The Clayman Institute for Gender Research hosted the inaugural event for its 18-month series “Breaking the Culture of Sexual Assault” on Monday evening. According to 2015-16 Clayman Faculty Research Fellow, David Palumbo-Liu, the series will feature quarterly topics such as “Masculinity and Men,” “Intersecting Identities” and “Global Perspectives.” The initiative will culminate in a campus-wide discussion to attempt to “break” the culture of sexual assault.
“The series will engage and educate all members of our community student, staff and faculty in finding solutions,” Palumbo-Liu said. “By rotating our thematic focus each quarter we’ll investigate a different aspect of the culture of sexual assault leading to a campus-wide discussion of solutions and best practices.”
The inaugural event, “Preventing Sexual Assault on Campus: A Faculty Perspective,” featured a faculty panel consisting of both Stanford and non-Stanford staff with past involvement in sexual assault prevention.
Jennifer Freyd Ph.D. ’83, who currently teaches at the University of Oregon, has a strong connection to Stanford.
“I’ve bonded with this place and it’s really exciting to come back and maybe be able to give something back to this institution,” Freyd said. “I think Stanford has great potential to do some good here.”
In her presentation, Freyd focused on concepts she has been researching on – institutional betrayal and institutional courage. Institutional betrayal “includes failing to protect … a failure to do what people expect and have a right to expect,” Freyd said.
The concept of institutional betrayal remained relevant throughout the other faculty’s presentations. According to Freyd’s findings, there is a prevalence of institutional betrayal in instances of sexual assault.
“To my shock, 40 percent who indicated [experiencing] sexual assault also indicated [experiencing] institutional betrayal,” Freyd said.
Anne McClintock, a professor at Princeton, and her former student Natalie Weill contributed to the discussion. When McClintock taught at the University of Wisconsin-Madison, she and Weill successfully fought for the first expulsion of a sexual assault perpetrator in the university’s history.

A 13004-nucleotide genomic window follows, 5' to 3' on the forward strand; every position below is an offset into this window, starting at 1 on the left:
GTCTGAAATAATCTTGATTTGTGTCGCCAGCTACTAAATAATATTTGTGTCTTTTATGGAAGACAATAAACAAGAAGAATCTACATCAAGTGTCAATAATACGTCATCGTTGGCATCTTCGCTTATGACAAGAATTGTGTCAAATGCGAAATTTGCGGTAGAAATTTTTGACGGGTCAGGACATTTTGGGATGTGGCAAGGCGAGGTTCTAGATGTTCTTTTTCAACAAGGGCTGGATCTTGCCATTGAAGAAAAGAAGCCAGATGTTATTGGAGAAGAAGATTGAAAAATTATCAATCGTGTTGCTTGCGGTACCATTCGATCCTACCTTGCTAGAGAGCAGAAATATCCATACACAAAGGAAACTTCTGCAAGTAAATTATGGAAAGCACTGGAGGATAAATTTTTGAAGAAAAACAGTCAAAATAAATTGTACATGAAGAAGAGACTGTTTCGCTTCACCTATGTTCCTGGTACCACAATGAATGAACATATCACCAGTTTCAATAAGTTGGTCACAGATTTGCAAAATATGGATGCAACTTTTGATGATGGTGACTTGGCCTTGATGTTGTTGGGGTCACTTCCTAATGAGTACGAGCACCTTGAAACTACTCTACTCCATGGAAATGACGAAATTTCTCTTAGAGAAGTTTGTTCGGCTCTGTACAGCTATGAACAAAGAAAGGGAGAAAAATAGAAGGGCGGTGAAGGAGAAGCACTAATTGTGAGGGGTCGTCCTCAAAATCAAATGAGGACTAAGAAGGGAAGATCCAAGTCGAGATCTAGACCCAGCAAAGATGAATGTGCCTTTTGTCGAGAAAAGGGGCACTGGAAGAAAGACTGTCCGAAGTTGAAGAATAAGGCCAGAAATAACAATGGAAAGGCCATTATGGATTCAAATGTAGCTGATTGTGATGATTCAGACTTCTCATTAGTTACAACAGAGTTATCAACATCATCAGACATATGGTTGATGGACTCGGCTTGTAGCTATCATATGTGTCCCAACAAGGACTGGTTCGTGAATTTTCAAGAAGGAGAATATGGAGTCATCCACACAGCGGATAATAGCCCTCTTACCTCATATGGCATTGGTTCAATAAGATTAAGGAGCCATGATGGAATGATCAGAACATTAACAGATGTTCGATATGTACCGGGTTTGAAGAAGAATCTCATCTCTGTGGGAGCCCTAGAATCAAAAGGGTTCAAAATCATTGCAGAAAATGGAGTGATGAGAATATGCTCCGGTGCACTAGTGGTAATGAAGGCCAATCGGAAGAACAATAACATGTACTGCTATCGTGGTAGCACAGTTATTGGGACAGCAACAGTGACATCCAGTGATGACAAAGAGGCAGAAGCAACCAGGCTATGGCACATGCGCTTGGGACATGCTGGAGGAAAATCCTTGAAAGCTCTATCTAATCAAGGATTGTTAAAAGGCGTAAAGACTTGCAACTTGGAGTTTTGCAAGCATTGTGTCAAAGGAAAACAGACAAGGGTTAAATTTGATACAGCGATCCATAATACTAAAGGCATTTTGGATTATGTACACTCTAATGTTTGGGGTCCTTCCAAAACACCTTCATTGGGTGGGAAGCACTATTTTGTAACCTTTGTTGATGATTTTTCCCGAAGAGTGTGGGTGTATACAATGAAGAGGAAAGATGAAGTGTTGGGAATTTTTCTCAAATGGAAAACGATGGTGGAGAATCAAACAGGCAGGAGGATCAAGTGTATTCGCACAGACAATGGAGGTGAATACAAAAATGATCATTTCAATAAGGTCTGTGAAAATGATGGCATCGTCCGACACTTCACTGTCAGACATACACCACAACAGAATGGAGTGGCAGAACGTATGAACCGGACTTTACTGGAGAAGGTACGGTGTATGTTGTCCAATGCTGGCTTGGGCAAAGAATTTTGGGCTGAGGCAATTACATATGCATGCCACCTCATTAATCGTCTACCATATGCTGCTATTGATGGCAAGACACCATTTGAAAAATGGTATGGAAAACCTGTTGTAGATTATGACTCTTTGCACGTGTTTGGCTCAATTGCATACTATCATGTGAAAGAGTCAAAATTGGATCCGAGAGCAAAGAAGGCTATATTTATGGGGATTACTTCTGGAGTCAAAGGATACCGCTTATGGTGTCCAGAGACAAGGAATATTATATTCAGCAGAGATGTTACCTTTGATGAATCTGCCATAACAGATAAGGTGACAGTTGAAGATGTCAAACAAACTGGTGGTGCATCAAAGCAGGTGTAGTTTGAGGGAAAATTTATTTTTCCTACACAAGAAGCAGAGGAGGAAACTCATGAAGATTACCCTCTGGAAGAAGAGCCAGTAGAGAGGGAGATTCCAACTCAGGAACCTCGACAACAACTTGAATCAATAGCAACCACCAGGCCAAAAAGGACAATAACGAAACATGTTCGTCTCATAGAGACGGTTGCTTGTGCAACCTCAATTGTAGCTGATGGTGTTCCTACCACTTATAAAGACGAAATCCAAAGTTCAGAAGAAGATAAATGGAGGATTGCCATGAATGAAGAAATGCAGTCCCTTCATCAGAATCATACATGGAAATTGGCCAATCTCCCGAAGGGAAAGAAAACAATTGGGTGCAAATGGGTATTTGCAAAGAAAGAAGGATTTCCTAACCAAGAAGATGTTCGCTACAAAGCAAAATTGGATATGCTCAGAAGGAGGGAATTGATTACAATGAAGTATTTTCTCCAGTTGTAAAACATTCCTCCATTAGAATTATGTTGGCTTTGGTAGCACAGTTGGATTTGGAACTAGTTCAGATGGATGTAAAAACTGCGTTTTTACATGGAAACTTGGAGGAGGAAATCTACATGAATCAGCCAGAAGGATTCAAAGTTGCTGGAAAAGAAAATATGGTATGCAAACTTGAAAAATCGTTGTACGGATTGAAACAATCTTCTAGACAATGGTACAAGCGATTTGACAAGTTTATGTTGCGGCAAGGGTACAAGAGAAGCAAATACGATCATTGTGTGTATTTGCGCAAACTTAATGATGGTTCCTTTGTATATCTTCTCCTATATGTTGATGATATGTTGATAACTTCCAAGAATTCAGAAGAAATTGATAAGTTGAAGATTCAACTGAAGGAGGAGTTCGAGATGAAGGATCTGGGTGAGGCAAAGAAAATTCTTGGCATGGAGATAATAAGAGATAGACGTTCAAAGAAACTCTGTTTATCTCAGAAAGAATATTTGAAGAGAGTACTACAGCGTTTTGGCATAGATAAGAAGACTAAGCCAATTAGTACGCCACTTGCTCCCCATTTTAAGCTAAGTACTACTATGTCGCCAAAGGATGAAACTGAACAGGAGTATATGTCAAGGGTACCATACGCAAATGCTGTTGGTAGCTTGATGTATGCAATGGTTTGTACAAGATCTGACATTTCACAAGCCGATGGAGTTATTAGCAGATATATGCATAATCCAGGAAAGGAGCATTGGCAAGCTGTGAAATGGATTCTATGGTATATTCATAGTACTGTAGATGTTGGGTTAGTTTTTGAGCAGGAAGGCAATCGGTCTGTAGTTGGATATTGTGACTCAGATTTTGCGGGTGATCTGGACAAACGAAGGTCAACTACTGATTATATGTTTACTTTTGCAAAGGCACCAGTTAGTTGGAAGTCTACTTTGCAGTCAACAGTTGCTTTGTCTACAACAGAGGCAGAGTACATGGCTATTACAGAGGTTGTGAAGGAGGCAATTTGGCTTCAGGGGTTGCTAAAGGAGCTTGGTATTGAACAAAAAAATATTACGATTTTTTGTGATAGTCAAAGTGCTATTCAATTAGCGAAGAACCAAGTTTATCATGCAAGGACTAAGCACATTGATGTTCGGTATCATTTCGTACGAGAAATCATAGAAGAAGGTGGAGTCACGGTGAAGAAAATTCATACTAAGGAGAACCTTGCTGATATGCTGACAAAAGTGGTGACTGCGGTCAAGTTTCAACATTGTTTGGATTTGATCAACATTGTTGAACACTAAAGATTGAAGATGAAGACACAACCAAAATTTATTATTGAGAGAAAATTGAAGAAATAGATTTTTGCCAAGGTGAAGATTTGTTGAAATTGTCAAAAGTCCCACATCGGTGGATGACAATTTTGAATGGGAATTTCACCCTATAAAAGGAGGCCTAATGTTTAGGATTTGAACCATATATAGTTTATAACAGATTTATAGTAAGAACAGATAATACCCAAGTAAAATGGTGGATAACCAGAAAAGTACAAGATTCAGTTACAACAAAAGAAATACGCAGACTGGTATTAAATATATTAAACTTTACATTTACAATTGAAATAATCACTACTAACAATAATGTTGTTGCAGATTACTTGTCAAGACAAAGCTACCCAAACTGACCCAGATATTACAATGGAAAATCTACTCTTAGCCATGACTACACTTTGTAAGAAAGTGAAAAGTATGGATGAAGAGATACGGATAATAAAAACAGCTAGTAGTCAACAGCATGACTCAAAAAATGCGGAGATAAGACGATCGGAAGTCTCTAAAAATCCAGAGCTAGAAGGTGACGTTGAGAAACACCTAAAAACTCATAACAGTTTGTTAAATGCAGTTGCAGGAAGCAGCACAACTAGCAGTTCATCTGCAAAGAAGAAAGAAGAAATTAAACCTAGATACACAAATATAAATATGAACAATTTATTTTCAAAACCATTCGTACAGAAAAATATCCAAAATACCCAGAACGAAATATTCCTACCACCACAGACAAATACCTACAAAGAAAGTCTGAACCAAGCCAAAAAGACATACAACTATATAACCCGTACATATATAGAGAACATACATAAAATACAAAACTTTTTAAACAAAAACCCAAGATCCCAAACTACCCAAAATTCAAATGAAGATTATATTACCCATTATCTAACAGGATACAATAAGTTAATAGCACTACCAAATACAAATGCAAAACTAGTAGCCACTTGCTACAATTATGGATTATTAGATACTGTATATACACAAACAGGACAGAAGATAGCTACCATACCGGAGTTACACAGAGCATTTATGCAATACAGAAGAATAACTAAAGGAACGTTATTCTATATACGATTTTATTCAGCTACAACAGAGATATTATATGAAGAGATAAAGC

“Institutional betrayal hurts, but when you have a teammate – a faculty member – by your side it’s more like receiving justice together,” Weill said. “It’s not this isolating experience when you have these faculty who are trained in sensitivity and counseling.”
The role of the faculty in how to face campus sexual assault and help students touched on all the faculty presenters. Estelle Freedman, the founder of Stanford’s Feminist, Gender and Sexuality Studies program, emphasized the importance of faculty networks and relevant coursework in creating a change of campus cultures across the country.
Freedman explained how faculty isolated within their own campuses and from other campuses often feel “pretty clueless about laws and procedures and what’s expected of us.” Freedman believed that was partly due to “a huge amount of misinformation.”
Stanford law professor Michele Dauber discussed information and data when it comes to combatting sexual assault on campuses.
“What we really suffer from is from a lack of information about the processes themselves, and how they work, and whether they are effective,” Dauber said
Freyed expressed concern over what she believed to be inadequate information on the issue.
“Much of the institutional betrayal that is problematic is about hiding information,” Freyd said. “Be transparent in everything because sexual violence thrives in secrecy.”
For Dauber, a lack of transparency on the Stanford Campus revolves around the results of the campus climate survey that were released last fall.
“Right now Stanford is in the midst of a crisis … about its climate survey,” Dauber said. “There was a very low transparency of the results themselves – there were very few tables comparable to other surveys that were released.”
Besides her criticism of the survey itself, she also brought up the recent success of a ballot measure asking the University to administer a different campus climate survey. Dauber commented on the fact that despite passing with a 90.6-percent majority, the University singled her out and the students in her class as the sole group dissatisfied in a Huffington Post article.
“I admit it was not a good experience for me,” Dauber said. “On the other hand, I think if we think of this as an organizational behavior problem what we can see is that this is the way organizations deal with challenges.”
Despite negative experiences, the faculty in the room said that student safety was their priority.
“When a student presents themselves in your office and says ‘I was assaulted, and I need help, and I’m going through this terrible thing,’” Dauber said. “Even if you know that it’s going to make your organization upset with you… to me this is really simple, we owe our loyalty to our students.”
“I know colleges are places filled with staff and faculty who are there … because actually they love students, they love education,” Freyd said.
Editor’s note: This article has been updated to edit a garbled quote.